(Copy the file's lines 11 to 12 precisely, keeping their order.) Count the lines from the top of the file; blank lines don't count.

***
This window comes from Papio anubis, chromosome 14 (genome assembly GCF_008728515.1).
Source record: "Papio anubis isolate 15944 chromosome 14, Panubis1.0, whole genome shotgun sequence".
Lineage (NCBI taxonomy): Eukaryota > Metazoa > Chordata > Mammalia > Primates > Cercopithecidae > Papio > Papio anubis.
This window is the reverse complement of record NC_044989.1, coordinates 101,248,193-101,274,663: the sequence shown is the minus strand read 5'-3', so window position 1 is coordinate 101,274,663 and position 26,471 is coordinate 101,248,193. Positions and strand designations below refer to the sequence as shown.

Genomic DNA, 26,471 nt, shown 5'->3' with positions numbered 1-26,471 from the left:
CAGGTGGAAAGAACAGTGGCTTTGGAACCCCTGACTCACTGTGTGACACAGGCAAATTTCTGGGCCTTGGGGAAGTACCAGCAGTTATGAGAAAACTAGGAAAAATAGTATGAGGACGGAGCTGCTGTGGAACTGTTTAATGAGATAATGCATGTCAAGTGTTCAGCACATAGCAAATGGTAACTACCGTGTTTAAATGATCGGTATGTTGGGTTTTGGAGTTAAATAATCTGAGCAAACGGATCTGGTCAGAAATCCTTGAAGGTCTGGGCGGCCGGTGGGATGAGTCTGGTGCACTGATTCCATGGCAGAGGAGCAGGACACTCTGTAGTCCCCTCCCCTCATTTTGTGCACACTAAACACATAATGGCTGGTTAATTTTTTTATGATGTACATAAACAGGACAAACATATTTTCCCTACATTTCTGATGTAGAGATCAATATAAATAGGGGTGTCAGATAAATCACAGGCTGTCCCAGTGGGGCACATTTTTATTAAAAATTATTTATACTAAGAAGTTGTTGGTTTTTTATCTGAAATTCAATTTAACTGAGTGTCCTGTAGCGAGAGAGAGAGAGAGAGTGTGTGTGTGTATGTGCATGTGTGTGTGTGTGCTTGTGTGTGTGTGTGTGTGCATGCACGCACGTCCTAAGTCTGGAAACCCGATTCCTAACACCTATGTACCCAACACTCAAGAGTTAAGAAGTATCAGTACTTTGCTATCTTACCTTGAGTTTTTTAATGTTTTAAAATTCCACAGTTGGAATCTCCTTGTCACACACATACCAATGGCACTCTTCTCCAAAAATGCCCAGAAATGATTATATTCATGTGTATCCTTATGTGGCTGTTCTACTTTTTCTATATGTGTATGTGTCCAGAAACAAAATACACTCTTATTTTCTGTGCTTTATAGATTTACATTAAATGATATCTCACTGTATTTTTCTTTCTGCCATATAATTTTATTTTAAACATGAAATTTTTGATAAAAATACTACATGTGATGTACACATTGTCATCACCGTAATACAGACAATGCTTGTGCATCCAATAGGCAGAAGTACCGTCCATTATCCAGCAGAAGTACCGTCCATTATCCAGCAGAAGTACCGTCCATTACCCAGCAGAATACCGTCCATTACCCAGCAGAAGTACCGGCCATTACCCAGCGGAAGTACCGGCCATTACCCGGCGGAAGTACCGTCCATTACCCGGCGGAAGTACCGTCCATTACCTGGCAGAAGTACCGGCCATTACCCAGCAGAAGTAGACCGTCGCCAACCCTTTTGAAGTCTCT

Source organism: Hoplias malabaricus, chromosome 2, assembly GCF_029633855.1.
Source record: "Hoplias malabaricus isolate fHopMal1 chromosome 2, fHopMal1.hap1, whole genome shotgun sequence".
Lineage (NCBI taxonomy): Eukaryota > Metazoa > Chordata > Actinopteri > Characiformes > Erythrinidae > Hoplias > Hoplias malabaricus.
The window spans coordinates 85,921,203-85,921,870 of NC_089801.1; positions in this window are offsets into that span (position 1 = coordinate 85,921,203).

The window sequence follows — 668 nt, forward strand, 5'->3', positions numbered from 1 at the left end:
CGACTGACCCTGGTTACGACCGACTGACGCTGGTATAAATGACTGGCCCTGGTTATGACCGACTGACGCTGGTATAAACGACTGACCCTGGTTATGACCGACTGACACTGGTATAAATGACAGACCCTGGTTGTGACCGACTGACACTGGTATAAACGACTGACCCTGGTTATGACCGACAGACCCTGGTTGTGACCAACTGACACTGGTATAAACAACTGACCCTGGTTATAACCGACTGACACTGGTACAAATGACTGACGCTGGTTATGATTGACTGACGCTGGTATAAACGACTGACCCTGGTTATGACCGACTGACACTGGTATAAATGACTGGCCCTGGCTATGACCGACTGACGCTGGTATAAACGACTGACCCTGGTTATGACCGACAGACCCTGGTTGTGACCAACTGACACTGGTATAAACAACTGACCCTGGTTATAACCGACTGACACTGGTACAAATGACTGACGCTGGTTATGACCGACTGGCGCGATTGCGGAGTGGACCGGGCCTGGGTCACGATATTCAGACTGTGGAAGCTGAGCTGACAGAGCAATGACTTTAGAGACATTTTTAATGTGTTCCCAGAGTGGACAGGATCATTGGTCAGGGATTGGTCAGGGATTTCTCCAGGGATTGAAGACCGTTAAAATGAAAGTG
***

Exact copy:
The window sequence follows — 668 nt, forward strand, 5'->3', positions numbered from 1 at the left end:
CGACTGACCCTGGTTACGACCGACTGACGCTGGTATAAATGACTGGCCCTGGTTATGACCGACTGACGCTGGTATAAACGACTGACCCTGGTTATGACCGACTGACACTGGTATAAATGACAGACCCTGGTTGTGACCGACTGACACTGGTATAAACGACTGACCCTGGTTATGACCGACAGACCCTGGTTGTGACCAACTGACACTGGTATAAACAACTGACCCTGGTTATAACCGACTGACACTGGTACAAATGACTGACGCTGGTTATGATTGACTGACGCTGGTATAAACGACTGACCCTGGTTATGACCGACTGACACTGGTATAAATGACTGGCCCTGGCTATGACCGACTGACGCTGGTATAAACGACTGACCCTGGTTATGACCGACAGACCCTGGTTGTGACCAACTGACACTGGTATAAACAACTGACCCTGGTTATAACCGACTGACACTGGTACAAATGACTGACGCTGGTTATGACCGACTGGCGCGATTGCGGAGTGGACCGGGCCTGGGTCACGATATTCAGACTGTGGAAGCTGAGCTGACAGAGCAATGACTTTAGAGACATTTTTAATGTGTTCCCAGAGTGGACAGGATCATTGGTCAGGGATTGGTCAGGGATTTCTCCAGGGATTGAAGACCGTTAAAATGAAAGTG